"It's good to get everybody involved," Noone said. "I think it's a way for everybody to give back."
Cheerleading is a great sport for all children and teenagers, she said.
"There are no barriers to enter cheerleading. It's not like you have to be 6 feet tall like a basketball player," Noone added. "All of these kids have something to contribute."
The Illinois Recreational Cheerleading Association has two special-needs teams, with 40 athletes. However, there is talk of a third team forming.
Good for many aspects of life Through cheerleading, Megan has formed new friendships, gained important confidence and focused on exercise in a fun way.
Megan says she loves spending time with her teammates. Plus, she adores the sparkles on her uniform and the big bow she wears in her hair.
Her mom said the squad has changed her daughter's life.
"It's been a blessing. It's helped her in other areas," said Megan's mom, Tammy Harter. "She enjoys it. She loves the attention she gets and the morale of all the coaches and all the teammates as they support each other, along with the other teams from the gym."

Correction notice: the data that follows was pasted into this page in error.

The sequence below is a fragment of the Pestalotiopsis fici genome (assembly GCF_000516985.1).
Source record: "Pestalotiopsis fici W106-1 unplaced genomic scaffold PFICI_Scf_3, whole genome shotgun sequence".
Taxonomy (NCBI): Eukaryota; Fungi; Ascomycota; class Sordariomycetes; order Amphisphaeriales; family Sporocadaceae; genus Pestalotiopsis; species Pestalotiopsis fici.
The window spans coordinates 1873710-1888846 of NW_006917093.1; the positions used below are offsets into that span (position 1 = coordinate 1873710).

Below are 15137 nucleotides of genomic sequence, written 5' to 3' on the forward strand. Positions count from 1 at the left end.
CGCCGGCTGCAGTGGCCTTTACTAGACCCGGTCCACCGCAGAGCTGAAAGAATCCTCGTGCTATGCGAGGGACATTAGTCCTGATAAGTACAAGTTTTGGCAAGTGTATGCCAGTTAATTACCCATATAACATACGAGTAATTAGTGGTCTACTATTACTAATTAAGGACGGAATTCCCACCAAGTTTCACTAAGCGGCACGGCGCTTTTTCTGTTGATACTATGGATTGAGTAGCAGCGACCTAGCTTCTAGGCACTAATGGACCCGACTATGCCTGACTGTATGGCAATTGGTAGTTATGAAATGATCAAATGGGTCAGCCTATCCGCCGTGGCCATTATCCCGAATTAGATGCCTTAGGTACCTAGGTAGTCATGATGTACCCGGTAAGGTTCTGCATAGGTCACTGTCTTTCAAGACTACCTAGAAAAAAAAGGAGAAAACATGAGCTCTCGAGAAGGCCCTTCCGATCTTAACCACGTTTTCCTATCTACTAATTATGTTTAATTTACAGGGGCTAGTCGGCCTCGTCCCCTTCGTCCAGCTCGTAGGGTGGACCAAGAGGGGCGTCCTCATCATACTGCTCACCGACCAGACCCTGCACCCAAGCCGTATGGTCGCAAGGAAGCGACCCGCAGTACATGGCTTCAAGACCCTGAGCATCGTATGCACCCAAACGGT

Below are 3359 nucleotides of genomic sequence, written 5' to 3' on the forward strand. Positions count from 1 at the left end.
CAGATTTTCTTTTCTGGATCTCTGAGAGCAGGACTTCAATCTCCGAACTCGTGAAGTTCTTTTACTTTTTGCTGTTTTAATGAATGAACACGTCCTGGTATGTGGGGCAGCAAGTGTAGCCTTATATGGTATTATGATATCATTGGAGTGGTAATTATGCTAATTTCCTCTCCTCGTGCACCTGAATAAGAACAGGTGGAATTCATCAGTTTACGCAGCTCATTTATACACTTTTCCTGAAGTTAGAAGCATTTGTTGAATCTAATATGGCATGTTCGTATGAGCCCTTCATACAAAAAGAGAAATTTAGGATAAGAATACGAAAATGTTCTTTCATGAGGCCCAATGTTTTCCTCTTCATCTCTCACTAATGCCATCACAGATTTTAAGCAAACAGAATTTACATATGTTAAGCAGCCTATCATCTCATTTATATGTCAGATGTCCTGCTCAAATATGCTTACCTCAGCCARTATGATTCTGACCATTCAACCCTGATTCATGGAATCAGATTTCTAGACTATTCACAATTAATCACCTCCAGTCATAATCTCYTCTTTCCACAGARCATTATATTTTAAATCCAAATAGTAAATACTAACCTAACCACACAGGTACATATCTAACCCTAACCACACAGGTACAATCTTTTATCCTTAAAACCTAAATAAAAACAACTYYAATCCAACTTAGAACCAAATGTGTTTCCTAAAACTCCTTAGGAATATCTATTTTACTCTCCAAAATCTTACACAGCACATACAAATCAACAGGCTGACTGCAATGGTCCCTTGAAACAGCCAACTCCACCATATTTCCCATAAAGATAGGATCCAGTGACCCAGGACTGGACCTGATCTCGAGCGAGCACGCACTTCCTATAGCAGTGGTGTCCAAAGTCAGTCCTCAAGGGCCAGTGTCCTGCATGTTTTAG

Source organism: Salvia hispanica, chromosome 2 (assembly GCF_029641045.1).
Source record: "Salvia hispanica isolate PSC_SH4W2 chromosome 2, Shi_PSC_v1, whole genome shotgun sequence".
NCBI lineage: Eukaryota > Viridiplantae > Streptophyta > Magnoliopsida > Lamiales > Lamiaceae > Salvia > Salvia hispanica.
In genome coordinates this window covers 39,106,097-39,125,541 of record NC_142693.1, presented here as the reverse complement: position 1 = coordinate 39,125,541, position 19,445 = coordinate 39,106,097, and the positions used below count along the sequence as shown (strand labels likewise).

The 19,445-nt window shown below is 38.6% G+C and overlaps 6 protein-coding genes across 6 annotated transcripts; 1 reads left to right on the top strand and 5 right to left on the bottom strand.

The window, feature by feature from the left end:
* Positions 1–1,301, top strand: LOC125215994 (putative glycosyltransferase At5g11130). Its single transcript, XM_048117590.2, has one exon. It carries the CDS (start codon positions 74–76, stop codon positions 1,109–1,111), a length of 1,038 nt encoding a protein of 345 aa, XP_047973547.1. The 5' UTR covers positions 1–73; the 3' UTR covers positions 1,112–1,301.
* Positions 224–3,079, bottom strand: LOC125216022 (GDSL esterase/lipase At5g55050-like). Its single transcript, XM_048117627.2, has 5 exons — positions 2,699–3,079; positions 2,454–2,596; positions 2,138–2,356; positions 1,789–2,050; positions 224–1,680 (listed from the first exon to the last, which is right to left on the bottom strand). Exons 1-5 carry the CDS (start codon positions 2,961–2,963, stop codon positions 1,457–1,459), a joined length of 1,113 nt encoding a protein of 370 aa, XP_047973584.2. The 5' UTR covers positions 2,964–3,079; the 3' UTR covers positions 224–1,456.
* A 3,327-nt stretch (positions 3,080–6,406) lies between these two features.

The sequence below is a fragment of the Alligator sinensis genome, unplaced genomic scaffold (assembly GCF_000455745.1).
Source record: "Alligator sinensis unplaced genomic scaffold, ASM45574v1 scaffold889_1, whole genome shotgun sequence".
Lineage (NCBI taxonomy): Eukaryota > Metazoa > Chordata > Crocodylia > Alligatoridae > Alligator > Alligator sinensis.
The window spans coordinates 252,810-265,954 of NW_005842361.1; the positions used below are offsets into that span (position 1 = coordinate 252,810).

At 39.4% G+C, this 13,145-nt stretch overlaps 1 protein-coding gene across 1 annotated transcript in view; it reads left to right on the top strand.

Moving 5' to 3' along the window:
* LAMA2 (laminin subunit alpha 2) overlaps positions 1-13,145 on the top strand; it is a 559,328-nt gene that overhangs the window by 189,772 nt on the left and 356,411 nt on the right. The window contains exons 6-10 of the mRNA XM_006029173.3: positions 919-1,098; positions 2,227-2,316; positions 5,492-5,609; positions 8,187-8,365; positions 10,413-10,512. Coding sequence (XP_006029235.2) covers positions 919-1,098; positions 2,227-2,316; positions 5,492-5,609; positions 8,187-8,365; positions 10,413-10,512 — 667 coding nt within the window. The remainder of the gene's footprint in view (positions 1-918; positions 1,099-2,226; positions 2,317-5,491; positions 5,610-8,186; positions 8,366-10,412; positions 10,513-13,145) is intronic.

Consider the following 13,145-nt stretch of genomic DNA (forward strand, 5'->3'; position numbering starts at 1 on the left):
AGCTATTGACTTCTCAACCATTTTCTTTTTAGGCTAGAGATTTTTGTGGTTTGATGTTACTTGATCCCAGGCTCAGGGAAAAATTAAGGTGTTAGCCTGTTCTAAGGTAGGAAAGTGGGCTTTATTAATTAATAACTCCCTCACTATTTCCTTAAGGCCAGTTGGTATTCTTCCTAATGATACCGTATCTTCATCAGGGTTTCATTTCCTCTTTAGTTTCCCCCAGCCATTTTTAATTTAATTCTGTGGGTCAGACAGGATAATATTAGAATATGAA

Megan's mom pictured her cheerleading, but the girl's disability keeps traditional programs from being adaptable.
"It's been an eye-opening (experience). It's things that we didn't think that she'd be able to do, and she's just blossomed," Tammy said. "It means a whole lot that there's somebody out there in the area that tailors to children with special needs. There's a gym that we can take our kids to that's willing to put in the time for them to (have the same opportunities as) everybody else."
Megan's coordination has improved. So has her view of herself.
"(It's important for her) to know that people care enough about her and she doesn't have to worry about the outside, from what she's been through," Tammy said. "She's my hero."
Five-year-old Sadie Fiedler joined the team one month ago. She has Down syndrome. At a little over 3 feet tall, she's the shortest and the youngest person on the team.
"It really helps her. It keeps her flexible, and she gets to meet other friends," said Barb Fiedler, Sadie's mom. "It's fun.
I wish I could do it."
While at cheerleading, the girl with an infectious smile looks forward to stunting, where older girls hoist her into the sky. Sadie points to the lights on the ceiling to describe how high up she goes.
The enthusiastic girl's not afraid to ham it up for the camera. She dances and makes funny faces.
"She likes makeup. She likes her hair done up, and she shows off," Barb Fiedler said.
Coaches learning While some of the gym's teams practice for 30 hours per week, the Sunshine squad only works for one hour each week. It's an hour the coaches look forward to all week long.